THE capture of a supposed Al-Qaeda kingpin by Pakistani agents last week was hailed by President George W Bush as "a critical victory in the war on terror". According to European intelligence experts, however, Abu Faraj al-Libbi was not the terrorists' third in command, as claimed, but a middle-ranker derided by one source as "among the flotsam and jetsam" of the organization.Is it just more spin or just more ignorant confusion?
Al-Libbi's arrest in Pakistan, announced last Wednesday, was described in the United States as "a major breakthrough" in the hunt for Osama Bin Laden.
Bush called him a "top general" and "a major facilitator and chief planner for the Al- Qaeda network". Condoleezza Rice, secretary of state, said he was "a very important figure". Yet the backslapping in Washington and Islamabad has astonished European terrorism experts, who point out that the Libyan was neither on the FBI's most wanted list, nor on that of the State Department "rewards for justice" programme.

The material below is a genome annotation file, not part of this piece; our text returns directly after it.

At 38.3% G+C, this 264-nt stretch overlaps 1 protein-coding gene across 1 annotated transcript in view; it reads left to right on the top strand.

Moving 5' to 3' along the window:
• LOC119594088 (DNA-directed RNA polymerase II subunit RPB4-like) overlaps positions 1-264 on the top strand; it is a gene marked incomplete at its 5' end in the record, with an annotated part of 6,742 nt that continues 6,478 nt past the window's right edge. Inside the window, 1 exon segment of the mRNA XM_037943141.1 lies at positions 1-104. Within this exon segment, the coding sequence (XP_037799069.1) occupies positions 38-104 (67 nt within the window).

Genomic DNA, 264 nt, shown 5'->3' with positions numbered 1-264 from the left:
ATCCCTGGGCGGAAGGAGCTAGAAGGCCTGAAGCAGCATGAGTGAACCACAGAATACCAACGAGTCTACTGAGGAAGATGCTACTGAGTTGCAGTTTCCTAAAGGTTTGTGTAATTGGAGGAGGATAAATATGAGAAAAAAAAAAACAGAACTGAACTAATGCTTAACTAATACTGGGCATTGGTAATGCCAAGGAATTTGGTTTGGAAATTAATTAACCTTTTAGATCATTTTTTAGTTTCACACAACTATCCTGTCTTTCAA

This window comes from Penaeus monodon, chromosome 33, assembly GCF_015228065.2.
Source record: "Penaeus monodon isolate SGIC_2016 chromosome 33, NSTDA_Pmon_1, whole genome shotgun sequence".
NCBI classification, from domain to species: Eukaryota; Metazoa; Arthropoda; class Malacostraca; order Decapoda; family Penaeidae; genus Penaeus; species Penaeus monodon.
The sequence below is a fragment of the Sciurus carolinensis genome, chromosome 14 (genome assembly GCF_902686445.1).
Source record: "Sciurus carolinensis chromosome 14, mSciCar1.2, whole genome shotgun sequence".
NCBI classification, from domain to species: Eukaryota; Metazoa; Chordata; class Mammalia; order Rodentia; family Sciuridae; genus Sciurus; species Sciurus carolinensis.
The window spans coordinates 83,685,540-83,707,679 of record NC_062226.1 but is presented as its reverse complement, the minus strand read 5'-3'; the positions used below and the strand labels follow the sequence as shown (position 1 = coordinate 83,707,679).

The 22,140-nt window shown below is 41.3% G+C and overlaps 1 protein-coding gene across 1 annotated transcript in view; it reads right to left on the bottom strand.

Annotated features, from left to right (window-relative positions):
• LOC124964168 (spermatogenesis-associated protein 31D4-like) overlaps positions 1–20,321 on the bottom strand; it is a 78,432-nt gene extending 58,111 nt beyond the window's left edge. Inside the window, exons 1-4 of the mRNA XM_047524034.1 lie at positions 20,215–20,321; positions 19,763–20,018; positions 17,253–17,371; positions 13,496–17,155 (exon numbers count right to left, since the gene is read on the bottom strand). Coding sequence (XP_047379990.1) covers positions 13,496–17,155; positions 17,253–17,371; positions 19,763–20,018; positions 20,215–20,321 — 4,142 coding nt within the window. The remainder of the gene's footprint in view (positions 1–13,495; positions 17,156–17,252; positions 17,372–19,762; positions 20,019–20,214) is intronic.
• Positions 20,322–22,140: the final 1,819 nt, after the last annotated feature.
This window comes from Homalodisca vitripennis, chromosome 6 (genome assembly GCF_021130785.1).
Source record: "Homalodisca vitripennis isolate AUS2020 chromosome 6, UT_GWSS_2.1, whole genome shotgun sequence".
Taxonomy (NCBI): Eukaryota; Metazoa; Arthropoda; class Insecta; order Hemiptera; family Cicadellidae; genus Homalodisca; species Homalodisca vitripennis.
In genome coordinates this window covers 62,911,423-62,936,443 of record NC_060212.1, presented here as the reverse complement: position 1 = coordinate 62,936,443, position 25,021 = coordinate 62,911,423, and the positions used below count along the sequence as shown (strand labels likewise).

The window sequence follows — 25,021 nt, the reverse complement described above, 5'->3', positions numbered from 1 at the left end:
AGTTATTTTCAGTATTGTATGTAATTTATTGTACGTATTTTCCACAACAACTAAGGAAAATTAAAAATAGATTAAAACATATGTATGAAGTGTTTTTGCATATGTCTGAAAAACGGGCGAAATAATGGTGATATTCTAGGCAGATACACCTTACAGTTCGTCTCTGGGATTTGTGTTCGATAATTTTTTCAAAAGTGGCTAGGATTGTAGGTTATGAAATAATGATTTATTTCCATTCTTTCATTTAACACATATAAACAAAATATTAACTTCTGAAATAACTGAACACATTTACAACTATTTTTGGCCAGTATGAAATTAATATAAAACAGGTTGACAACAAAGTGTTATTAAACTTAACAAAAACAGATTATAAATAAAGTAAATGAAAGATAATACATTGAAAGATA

Another Libyan is on the FBI list - Anas al-Liby, who is wanted over the 1998 East African embassy bombings - and some believe the Americans may have initially confused the two. When The Sunday Times contacted a senior FBI counter-terrorism official for information about the importance of the detained man, he sent material on al-Liby, the wrong man.Importance hyped as a cover for failure?
Some believe al-Libbi's significance has been cynically hyped by two countries that want to distract attention from their lack of progress in capturing Bin Laden, who has now been on the run for almost four years.In all probability it is both a example of spin and a case of incompetence.